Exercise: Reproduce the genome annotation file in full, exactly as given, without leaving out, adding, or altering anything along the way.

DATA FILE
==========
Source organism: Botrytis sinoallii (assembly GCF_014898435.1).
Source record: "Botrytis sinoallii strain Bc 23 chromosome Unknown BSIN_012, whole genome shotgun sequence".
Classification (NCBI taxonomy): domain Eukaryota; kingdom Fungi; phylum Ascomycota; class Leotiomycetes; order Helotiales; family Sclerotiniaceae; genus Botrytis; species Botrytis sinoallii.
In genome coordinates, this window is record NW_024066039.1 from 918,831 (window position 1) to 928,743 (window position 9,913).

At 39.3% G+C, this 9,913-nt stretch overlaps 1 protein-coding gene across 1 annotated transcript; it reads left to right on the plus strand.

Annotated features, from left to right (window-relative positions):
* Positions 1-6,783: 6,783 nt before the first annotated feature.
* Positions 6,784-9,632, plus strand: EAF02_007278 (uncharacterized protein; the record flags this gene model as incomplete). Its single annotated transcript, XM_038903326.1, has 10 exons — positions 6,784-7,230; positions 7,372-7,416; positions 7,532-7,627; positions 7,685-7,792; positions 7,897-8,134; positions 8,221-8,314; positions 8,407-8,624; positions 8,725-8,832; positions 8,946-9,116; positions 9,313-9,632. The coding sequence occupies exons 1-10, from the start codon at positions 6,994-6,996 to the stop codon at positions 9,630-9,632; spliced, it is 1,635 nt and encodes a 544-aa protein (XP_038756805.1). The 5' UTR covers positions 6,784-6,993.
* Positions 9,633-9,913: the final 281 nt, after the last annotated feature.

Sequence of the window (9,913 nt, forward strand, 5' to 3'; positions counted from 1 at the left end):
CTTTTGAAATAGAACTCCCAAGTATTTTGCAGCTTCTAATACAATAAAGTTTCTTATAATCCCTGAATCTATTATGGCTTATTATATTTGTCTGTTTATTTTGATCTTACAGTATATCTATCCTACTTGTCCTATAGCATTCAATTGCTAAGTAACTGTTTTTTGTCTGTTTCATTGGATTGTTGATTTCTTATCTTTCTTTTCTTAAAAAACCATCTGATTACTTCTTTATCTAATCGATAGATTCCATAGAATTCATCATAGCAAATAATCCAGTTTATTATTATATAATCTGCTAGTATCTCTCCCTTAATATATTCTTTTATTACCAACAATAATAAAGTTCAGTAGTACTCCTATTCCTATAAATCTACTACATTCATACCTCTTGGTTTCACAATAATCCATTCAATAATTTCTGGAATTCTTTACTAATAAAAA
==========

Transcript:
Source organism: Botrytis sinoallii (assembly GCF_014898435.1).
Source record: "Botrytis sinoallii strain Bc 23 chromosome Unknown BSIN_012, whole genome shotgun sequence".
Classification (NCBI taxonomy): domain Eukaryota; kingdom Fungi; phylum Ascomycota; class Leotiomycetes; order Helotiales; family Sclerotiniaceae; genus Botrytis; species Botrytis sinoallii.
In genome coordinates, this window is record NW_024066039.1 from 918,831 (window position 1) to 928,743 (window position 9,913).

At 39.3% G+C, this 9,913-nt stretch overlaps 1 protein-coding gene across 1 annotated transcript; it reads left to right on the plus strand.

Annotated features, from left to right (window-relative positions):
* Positions 1-6,783: 6,783 nt before the first annotated feature.
* Positions 6,784-9,632, plus strand: EAF02_007278 (uncharacterized protein; the record flags this gene model as incomplete). Its single annotated transcript, XM_038903326.1, has 10 exons — positions 6,784-7,230; positions 7,372-7,416; positions 7,532-7,627; positions 7,685-7,792; positions 7,897-8,134; positions 8,221-8,314; positions 8,407-8,624; positions 8,725-8,832; positions 8,946-9,116; positions 9,313-9,632. The coding sequence occupies exons 1-10, from the start codon at positions 6,994-6,996 to the stop codon at positions 9,630-9,632; spliced, it is 1,635 nt and encodes a 544-aa protein (XP_038756805.1). The 5' UTR covers positions 6,784-6,993.
* Positions 9,633-9,913: the final 281 nt, after the last annotated feature.

Sequence of the window (9,913 nt, forward strand, 5' to 3'; positions counted from 1 at the left end):
CTTTTGAAATAGAACTCCCAAGTATTTTGCAGCTTCTAATACAATAAAGTTTCTTATAATCCCTGAATCTATTATGGCTTATTATATTTGTCTGTTTATTTTGATCTTACAGTATATCTATCCTACTTGTCCTATAGCATTCAATTGCTAAGTAACTGTTTTTTGTCTGTTTCATTGGATTGTTGATTTCTTATCTTTCTTTTCTTAAAAAACCATCTGATTACTTCTTTATCTAATCGATAGATTCCATAGAATTCATCATAGCAAATAATCCAGTTTATTATTATATAATCTGCTAGTATCTCTCCCTTAATATATTCTTTTATTACCAACAATAATAAAGTTCAGTAGTACTCCTATTCCTATAAATCTACTACATTCATACCTCTTGGTTTCACAATAATCCATTCAATAATTTCTGGAATTCTTTACTAATAAAAA